A bit of background on identity…

If we start with the wider idea of self-identity, it is a clearly delineated self-definition…comprised of those goals, values and beliefs which the person finds personally expressive and to which he/she is unequivocally committed (Waterman, 1985). Take a moment to think about this idea, what are the goals, values and beliefs that you are committed too? Are they just in sport or do they link to other areas too?

Most young athletes will find that they have some level of athletic Identity which is the degree to which an athlete identifies with the athlete role (Sinclair and Orlick, 1993).  As we look more closely at identity there is a concept called identity foreclosure, this is the commitment of one’s identity to one area without exploration of alternatives (Murphy, Petitpas and Brewer, 1996). This can mean that some young people have an ‘Exclusive’ athletic identity and derive their self-identity exclusively from the athlete role (Brewer, Van Raalte & Linder, 1993).

Identity and adolescence…

Adolescence is a transitional period between puberty and adulthood which extends mainly over the teen years. It has been Identified as a stage in life during which individuals form a true self-identity (Chickering, 1969; Erikson, 1968).

If we look more specifically at adolescence and identity, for those involved in high level participation in one sport this comes with a lot of sacrifice & dedication. This can lead to two potential challenges for these individuals:

  • prevents them from engaging in exploration of different roles and behaviors
  • Possibly leads to identity foreclosure

Athletic Identity Positives

There have been positives linked to athletes having a high or strong athletic identity:

  • Salient Self-Identity: Having a strong athletic identity often leads to a strong sense of self and sureness of who you are.
  • Self-Confidence: Increased self-confidence, self-discipline, and more positive social interactions have all been observed in those with high athletic identity compared to those with a low athletic identity.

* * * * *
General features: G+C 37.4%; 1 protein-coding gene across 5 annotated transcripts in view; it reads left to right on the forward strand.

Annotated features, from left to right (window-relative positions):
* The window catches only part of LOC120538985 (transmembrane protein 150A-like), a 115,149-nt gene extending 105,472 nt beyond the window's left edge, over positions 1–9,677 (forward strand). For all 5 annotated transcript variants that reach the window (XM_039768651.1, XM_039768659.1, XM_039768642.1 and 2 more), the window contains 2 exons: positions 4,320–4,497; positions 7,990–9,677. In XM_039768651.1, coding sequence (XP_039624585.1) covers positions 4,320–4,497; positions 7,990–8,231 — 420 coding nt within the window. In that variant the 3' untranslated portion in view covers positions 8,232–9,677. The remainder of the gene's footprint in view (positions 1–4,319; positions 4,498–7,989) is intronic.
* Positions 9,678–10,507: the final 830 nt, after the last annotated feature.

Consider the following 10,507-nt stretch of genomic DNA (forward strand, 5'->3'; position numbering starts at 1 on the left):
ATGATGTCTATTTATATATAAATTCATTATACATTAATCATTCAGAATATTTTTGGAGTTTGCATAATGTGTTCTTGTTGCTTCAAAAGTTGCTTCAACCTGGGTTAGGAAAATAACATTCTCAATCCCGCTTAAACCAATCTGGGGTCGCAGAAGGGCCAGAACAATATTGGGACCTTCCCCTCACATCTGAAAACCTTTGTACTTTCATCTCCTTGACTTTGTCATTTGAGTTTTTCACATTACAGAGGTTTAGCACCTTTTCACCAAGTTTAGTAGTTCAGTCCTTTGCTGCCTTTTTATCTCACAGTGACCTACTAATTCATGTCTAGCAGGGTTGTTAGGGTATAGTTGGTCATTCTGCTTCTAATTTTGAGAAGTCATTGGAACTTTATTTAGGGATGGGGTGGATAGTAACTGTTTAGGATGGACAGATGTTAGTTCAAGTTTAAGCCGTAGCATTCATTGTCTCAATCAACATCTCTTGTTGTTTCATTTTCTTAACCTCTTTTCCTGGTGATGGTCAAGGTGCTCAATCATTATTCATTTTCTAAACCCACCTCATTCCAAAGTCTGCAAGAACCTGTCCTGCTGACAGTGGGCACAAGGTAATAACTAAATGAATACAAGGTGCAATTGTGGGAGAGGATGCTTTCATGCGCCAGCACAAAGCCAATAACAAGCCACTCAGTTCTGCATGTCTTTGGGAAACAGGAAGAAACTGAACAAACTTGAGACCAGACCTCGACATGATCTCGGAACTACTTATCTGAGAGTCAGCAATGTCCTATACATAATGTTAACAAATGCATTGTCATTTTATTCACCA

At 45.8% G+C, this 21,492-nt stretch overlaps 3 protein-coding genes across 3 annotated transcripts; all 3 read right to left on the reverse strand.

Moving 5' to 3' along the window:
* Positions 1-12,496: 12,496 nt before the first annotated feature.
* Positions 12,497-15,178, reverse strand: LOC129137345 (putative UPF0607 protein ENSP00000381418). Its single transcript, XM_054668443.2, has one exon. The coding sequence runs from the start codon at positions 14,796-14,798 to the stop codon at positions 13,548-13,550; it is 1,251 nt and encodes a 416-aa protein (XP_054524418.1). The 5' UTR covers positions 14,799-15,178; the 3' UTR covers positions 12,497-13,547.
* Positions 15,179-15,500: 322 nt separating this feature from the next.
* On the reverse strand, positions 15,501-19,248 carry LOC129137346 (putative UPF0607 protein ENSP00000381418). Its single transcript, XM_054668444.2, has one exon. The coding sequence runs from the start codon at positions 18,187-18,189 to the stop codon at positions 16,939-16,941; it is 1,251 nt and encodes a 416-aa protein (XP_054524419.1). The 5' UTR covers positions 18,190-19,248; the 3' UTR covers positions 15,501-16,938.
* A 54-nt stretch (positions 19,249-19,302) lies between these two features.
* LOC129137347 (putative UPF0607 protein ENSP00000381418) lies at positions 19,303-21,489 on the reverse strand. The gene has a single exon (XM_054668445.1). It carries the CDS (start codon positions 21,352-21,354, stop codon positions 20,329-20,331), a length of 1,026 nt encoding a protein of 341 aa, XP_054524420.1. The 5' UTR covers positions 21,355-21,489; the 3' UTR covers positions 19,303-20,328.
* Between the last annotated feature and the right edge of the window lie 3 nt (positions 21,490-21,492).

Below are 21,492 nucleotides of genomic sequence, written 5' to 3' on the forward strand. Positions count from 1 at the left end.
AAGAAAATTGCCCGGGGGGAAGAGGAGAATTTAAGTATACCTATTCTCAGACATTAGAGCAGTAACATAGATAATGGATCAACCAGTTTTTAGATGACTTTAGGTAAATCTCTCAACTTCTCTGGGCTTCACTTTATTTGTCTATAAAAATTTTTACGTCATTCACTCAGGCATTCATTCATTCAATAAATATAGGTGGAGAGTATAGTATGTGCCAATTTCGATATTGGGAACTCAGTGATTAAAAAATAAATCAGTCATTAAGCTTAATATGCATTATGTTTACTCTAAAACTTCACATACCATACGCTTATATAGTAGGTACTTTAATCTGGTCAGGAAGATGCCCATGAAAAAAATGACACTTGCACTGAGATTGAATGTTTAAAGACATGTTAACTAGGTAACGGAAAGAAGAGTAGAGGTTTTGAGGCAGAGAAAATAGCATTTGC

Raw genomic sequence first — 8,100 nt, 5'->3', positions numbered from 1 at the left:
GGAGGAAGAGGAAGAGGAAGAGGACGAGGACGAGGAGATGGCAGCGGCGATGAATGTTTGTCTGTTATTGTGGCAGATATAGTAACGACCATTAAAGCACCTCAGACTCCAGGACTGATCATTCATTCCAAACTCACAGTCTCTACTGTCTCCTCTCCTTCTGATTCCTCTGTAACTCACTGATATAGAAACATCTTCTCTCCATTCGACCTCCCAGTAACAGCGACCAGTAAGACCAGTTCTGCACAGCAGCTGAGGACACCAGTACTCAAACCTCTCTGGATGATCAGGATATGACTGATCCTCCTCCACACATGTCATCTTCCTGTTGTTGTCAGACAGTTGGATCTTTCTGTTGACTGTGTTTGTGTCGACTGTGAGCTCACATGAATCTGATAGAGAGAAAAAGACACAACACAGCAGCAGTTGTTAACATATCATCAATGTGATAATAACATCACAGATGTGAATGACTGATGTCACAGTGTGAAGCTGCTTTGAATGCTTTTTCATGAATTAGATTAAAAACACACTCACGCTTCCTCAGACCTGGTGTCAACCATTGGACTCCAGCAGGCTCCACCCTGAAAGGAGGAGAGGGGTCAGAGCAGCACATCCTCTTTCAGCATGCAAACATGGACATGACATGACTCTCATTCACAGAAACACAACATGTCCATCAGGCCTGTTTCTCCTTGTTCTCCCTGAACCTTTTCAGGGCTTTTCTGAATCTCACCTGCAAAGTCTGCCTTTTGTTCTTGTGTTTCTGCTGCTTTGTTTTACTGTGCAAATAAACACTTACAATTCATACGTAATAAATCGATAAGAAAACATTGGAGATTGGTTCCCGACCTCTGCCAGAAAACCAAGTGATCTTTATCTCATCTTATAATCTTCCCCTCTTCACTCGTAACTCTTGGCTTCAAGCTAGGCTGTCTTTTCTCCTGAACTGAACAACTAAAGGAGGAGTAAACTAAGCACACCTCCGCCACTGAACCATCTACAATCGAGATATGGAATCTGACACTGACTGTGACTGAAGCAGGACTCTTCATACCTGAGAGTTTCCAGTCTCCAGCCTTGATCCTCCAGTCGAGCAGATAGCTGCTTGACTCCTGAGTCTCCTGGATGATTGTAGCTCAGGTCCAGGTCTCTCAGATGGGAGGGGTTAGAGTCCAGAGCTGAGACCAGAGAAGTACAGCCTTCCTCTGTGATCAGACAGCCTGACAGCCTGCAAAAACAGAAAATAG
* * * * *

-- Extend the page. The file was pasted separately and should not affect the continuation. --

• Health and Fitness: Individuals who highly value the athletic component of the self are more likely to engage in exercise behaviour than those who place less value on the athletic component of self-identity (Brewer et al., 1993).

Exclusive Athletic Identity potential risks

However, there are some potential risks to be aware of:

  • Emotional Difficulties Dealing with Injury: Injuries are an inevitable part of sport. Athletes with a robust athletic identity often find it difficult to cope with an injury, especially if it results in them being side-lined for a prolonged period of time. They tend to lose confidence and may experience feelings of helplessness.
  • Difficulty Adjusting After End of Athletic Career: Retirement is also something that cannot be escaped by any athlete, and it can be difficult to adjust
  • Alternate Career or Educational Options Not Considered: This can be a problem for young athletes who do not make it to a professional status or for those who experience career-ending injuries.

How can we support young people in their identity development?

  • Encourage young people to consider who they are as a person and as an athlete
  • Helping young people gain a clear understanding of who they are ‘off the pitch’ will enable them to:
    • Widen their sense of self
    • Gain clarity over their other strengths
    • Protect them from longer term psychological difficulties

And for those thinking that this may take their focus away from their sport I would argue it’s quite the opposite.

  • Having a clearer understanding of who they are will allow athletes:
    • to ‘switch on and get in the zone’ at the appropriate times
    • and ‘switch off’ thereafter,
    • this fits with the knowledge that successful athletes need to be in the here and now and have the ability to maintain concentration.